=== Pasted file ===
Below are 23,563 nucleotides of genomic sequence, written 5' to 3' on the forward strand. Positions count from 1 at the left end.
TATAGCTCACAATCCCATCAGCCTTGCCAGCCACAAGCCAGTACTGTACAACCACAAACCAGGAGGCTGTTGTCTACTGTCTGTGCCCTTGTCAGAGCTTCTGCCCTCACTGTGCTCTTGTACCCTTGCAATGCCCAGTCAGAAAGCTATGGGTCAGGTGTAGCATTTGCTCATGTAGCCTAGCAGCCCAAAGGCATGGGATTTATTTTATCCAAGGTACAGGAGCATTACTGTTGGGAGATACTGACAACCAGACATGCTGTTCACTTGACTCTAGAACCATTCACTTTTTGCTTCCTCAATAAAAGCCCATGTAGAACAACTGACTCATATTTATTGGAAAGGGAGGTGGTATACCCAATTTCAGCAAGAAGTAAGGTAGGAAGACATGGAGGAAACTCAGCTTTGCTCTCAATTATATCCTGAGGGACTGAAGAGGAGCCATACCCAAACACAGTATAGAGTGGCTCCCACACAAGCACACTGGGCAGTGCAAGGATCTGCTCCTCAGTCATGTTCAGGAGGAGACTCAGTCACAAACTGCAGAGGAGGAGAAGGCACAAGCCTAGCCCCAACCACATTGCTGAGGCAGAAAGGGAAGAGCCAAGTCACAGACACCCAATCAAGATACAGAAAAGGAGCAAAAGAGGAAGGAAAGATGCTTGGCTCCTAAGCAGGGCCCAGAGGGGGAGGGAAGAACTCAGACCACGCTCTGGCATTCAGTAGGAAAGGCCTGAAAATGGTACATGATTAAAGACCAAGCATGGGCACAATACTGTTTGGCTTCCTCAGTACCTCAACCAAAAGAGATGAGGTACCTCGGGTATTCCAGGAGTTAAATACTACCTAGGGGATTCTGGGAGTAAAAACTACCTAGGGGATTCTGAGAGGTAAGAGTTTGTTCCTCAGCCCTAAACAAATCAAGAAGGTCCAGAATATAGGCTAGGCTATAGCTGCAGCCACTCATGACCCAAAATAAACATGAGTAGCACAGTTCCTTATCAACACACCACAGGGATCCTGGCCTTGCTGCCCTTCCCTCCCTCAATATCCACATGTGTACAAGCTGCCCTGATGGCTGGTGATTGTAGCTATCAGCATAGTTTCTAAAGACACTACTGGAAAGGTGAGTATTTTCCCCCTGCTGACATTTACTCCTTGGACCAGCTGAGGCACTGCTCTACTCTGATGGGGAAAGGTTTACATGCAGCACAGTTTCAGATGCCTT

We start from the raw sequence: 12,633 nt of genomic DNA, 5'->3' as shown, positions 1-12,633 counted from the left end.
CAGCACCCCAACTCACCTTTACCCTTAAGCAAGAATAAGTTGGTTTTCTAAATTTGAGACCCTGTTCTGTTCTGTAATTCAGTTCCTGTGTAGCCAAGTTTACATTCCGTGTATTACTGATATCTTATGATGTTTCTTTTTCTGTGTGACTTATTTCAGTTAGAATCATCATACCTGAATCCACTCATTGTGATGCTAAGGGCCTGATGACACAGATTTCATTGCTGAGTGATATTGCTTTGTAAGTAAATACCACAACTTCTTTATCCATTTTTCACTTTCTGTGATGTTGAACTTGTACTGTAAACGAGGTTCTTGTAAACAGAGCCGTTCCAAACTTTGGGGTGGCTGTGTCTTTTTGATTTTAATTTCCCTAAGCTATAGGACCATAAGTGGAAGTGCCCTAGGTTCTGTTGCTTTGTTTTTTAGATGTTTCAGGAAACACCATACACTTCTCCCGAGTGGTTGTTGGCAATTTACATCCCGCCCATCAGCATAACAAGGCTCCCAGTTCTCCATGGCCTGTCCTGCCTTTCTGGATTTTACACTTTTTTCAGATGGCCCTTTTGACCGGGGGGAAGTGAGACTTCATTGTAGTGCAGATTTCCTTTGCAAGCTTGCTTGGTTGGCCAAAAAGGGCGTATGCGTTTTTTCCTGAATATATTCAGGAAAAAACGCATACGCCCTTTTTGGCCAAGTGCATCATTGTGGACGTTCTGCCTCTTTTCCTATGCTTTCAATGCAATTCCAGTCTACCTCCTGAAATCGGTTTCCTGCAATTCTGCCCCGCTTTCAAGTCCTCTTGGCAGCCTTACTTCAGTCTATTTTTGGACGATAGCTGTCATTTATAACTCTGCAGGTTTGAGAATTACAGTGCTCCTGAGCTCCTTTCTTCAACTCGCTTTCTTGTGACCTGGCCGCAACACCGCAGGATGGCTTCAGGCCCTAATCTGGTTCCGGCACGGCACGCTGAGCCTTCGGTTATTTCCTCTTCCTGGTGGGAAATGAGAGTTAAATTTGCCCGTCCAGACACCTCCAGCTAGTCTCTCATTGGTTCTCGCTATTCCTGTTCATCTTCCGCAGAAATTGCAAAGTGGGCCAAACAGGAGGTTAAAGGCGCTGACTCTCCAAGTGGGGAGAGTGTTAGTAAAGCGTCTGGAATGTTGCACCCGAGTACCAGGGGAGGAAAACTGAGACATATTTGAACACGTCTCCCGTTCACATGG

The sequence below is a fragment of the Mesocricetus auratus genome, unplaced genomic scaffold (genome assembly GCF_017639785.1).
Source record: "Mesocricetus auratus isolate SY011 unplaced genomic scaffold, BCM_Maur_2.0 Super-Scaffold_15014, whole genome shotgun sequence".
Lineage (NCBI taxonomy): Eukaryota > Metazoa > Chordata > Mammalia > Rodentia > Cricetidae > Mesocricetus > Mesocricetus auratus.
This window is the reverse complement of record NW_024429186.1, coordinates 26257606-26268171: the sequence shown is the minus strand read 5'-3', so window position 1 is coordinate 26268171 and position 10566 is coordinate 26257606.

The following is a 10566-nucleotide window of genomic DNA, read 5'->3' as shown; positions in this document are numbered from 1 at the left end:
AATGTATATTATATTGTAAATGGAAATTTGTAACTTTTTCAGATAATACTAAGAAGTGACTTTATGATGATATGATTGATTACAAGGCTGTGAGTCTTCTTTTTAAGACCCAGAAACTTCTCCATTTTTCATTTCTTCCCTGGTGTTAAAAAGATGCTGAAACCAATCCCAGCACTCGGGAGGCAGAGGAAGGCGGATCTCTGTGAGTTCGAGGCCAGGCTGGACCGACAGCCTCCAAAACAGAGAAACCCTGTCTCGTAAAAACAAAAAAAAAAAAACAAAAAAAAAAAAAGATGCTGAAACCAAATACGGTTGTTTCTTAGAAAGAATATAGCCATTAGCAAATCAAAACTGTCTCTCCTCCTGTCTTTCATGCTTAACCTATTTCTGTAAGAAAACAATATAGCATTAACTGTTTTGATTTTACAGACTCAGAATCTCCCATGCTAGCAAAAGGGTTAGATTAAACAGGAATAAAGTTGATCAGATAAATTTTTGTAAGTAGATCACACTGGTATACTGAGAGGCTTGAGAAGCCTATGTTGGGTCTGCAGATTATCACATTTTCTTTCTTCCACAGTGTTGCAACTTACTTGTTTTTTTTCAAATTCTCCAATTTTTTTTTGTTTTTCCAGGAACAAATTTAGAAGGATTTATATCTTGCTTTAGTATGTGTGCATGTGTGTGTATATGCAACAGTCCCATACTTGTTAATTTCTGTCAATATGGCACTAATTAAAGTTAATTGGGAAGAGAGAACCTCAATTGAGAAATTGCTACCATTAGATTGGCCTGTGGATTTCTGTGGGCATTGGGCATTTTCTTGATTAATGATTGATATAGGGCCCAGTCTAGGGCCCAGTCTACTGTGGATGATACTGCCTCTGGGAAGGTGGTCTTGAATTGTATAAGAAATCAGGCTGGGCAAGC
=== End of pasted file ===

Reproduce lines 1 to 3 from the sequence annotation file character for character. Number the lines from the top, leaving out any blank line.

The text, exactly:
Below are 23,563 nucleotides of genomic sequence, written 5' to 3' on the forward strand. Positions count from 1 at the left end.
TATAGCTCACAATCCCATCAGCCTTGCCAGCCACAAGCCAGTACTGTACAACCACAAACCAGGAGGCTGTTGTCTACTGTCTGTGCCCTTGTCAGAGCTTCTGCCCTCACTGTGCTCTTGTACCCTTGCAATGCCCAGTCAGAAAGCTATGGGTCAGGTGTAGCATTTGCTCATGTAGCCTAGCAGCCCAAAGGCATGGGATTTATTTTATCCAAGGTACAGGAGCATTACTGTTGGGAGATACTGACAACCAGACATGCTGTTCACTTGACTCTAGAACCATTCACTTTTTGCTTCCTCAATAAAAGCCCATGTAGAACAACTGACTCATATTTATTGGAAAGGGAGGTGGTATACCCAATTTCAGCAAGAAGTAAGGTAGGAAGACATGGAGGAAACTCAGCTTTGCTCTCAATTATATCCTGAGGGACTGAAGAGGAGCCATACCCAAACACAGTATAGAGTGGCTCCCACACAAGCACACTGGGCAGTGCAAGGATCTGCTCCTCAGTCATGTTCAGGAGGAGACTCAGTCACAAACTGCAGAGGAGGAGAAGGCACAAGCCTAGCCCCAACCACATTGCTGAGGCAGAAAGGGAAGAGCCAAGTCACAGACACCCAATCAAGATACAGAAAAGGAGCAAAAGAGGAAGGAAAGATGCTTGGCTCCTAAGCAGGGCCCAGAGGGGGAGGGAAGAACTCAGACCACGCTCTGGCATTCAGTAGGAAAGGCCTGAAAATGGTACATGATTAAAGACCAAGCATGGGCACAATACTGTTTGGCTTCCTCAGTACCTCAACCAAAAGAGATGAGGTACCTCGGGTATTCCAGGAGTTAAATACTACCTAGGGGATTCTGGGAGTAAAAACTACCTAGGGGATTCTGAGAGGTAAGAGTTTGTTCCTCAGCCCTAAACAAATCAAGAAGGTCCAGAATATAGGCTAGGCTATAGCTGCAGCCACTCATGACCCAAAATAAACATGAGTAGCACAGTTCCTTATCAACACACCACAGGGATCCTGGCCTTGCTGCCCTTCCCTCCCTCAATATCCACATGTGTACAAGCTGCCCTGATGGCTGGTGATTGTAGCTATCAGCATAGTTTCTAAAGACACTACTGGAAAGGTGAGTATTTTCCCCCTGCTGACATTTACTCCTTGGACCAGCTGAGGCACTGCTCTACTCTGATGGGGAAAGGTTTACATGCAGCACAGTTTCAGATGCCTT

We start from the raw sequence: 12,633 nt of genomic DNA, 5'->3' as shown, positions 1-12,633 counted from the left end.